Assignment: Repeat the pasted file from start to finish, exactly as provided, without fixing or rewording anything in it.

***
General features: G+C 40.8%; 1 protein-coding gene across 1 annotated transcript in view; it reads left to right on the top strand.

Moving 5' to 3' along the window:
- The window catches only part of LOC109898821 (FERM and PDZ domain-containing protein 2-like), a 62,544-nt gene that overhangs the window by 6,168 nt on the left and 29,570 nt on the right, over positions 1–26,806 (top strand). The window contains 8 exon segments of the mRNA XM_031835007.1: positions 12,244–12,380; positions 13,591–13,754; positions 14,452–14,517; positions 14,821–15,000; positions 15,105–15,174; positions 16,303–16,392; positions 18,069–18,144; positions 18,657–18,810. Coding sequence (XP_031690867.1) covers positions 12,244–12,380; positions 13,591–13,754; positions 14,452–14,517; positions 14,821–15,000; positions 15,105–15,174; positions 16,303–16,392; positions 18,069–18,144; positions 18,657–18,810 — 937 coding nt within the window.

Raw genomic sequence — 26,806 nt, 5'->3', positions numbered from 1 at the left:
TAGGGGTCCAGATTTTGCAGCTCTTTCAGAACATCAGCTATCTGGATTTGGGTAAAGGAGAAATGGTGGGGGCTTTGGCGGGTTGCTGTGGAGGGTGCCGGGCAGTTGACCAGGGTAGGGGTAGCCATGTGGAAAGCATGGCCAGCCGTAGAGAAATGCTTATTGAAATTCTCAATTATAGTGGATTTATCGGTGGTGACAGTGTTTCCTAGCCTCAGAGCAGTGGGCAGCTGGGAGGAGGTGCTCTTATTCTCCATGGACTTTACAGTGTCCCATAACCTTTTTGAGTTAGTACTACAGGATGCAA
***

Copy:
General features: G+C 40.8%; 1 protein-coding gene across 1 annotated transcript in view; it reads left to right on the top strand.

Moving 5' to 3' along the window:
- The window catches only part of LOC109898821 (FERM and PDZ domain-containing protein 2-like), a 62,544-nt gene that overhangs the window by 6,168 nt on the left and 29,570 nt on the right, over positions 1–26,806 (top strand). The window contains 8 exon segments of the mRNA XM_031835007.1: positions 12,244–12,380; positions 13,591–13,754; positions 14,452–14,517; positions 14,821–15,000; positions 15,105–15,174; positions 16,303–16,392; positions 18,069–18,144; positions 18,657–18,810. Coding sequence (XP_031690867.1) covers positions 12,244–12,380; positions 13,591–13,754; positions 14,452–14,517; positions 14,821–15,000; positions 15,105–15,174; positions 16,303–16,392; positions 18,069–18,144; positions 18,657–18,810 — 937 coding nt within the window.

Raw genomic sequence — 26,806 nt, 5'->3', positions numbered from 1 at the left:
TAGGGGTCCAGATTTTGCAGCTCTTTCAGAACATCAGCTATCTGGATTTGGGTAAAGGAGAAATGGTGGGGGCTTTGGCGGGTTGCTGTGGAGGGTGCCGGGCAGTTGACCAGGGTAGGGGTAGCCATGTGGAAAGCATGGCCAGCCGTAGAGAAATGCTTATTGAAATTCTCAATTATAGTGGATTTATCGGTGGTGACAGTGTTTCCTAGCCTCAGAGCAGTGGGCAGCTGGGAGGAGGTGCTCTTATTCTCCATGGACTTTACAGTGTCCCATAACCTTTTTGAGTTAGTACTACAGGATGCAA